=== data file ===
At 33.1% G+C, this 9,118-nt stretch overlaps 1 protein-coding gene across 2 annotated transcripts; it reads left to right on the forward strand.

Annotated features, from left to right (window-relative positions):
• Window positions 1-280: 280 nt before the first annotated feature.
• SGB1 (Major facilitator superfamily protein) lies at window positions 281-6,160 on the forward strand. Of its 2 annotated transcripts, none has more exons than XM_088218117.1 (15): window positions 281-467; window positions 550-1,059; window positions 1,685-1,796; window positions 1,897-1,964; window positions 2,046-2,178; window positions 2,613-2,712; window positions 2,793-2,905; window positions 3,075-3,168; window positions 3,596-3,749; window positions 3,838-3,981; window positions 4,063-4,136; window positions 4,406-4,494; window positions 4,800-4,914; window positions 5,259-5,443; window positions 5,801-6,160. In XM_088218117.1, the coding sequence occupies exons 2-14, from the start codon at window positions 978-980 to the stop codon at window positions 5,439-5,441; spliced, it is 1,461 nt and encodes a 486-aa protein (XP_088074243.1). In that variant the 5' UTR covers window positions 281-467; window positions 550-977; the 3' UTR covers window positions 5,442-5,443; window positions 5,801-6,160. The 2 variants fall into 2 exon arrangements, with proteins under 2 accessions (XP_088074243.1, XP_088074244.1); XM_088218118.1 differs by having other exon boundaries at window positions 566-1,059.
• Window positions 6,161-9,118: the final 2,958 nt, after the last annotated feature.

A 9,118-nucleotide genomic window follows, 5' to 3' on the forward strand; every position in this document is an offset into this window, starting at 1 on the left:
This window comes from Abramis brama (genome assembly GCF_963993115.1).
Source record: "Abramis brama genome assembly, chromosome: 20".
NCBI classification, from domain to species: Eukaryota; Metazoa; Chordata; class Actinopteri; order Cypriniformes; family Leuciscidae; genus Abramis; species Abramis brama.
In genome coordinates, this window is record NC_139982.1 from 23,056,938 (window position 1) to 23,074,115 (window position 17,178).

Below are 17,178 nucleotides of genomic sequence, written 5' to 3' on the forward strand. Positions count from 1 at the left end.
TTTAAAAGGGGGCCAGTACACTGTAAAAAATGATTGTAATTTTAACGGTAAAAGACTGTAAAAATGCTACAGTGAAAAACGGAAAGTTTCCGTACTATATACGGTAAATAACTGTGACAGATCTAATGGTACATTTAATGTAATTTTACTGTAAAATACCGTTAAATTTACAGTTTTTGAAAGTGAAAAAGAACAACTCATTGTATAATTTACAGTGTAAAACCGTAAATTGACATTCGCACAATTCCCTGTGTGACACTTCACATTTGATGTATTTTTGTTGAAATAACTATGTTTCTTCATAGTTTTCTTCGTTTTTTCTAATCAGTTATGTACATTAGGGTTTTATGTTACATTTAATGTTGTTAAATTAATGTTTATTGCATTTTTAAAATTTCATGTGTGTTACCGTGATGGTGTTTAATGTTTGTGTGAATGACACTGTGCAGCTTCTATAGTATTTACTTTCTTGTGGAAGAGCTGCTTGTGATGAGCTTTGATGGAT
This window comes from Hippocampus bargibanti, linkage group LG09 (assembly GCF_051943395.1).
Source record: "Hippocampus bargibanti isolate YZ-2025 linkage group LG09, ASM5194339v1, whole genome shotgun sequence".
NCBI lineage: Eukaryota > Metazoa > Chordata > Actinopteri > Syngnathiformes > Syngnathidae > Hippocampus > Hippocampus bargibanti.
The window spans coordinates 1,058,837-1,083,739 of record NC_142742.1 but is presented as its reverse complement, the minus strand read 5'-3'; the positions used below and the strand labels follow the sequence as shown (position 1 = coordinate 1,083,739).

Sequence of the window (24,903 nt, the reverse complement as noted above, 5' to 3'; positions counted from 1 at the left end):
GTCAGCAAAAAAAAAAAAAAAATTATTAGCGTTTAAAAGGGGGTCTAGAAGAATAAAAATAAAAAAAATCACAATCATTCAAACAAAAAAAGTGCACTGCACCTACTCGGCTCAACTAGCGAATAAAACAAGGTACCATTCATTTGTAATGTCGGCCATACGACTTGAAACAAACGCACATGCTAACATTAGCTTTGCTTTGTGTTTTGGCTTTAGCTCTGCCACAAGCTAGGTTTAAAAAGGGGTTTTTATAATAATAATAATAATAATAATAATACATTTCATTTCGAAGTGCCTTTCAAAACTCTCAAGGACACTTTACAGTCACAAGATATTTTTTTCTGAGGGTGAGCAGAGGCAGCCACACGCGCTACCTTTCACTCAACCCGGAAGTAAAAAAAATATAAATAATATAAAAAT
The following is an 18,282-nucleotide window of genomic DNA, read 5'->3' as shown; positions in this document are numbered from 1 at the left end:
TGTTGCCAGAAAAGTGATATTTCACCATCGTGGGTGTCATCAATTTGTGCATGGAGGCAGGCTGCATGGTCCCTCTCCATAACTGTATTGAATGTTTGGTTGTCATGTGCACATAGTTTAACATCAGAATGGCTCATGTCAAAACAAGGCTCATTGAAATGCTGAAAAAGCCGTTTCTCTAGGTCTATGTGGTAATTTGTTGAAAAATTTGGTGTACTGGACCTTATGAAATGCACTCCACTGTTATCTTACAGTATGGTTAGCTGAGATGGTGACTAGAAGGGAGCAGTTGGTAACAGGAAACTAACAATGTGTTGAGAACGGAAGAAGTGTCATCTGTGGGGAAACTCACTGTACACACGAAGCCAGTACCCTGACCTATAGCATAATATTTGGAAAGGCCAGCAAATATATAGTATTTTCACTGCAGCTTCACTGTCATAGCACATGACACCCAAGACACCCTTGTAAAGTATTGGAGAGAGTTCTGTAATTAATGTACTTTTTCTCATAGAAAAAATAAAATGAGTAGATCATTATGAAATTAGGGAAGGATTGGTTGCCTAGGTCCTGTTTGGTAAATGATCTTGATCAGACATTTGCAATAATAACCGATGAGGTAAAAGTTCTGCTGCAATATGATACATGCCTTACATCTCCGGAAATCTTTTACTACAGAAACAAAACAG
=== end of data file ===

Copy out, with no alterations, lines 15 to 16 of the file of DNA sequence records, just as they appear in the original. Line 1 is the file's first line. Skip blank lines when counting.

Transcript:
NCBI lineage: Eukaryota > Metazoa > Chordata > Actinopteri > Syngnathiformes > Syngnathidae > Hippocampus > Hippocampus bargibanti.
The window spans coordinates 1,058,837-1,083,739 of record NC_142742.1 but is presented as its reverse complement, the minus strand read 5'-3'; the positions used below and the strand labels follow the sequence as shown (position 1 = coordinate 1,083,739).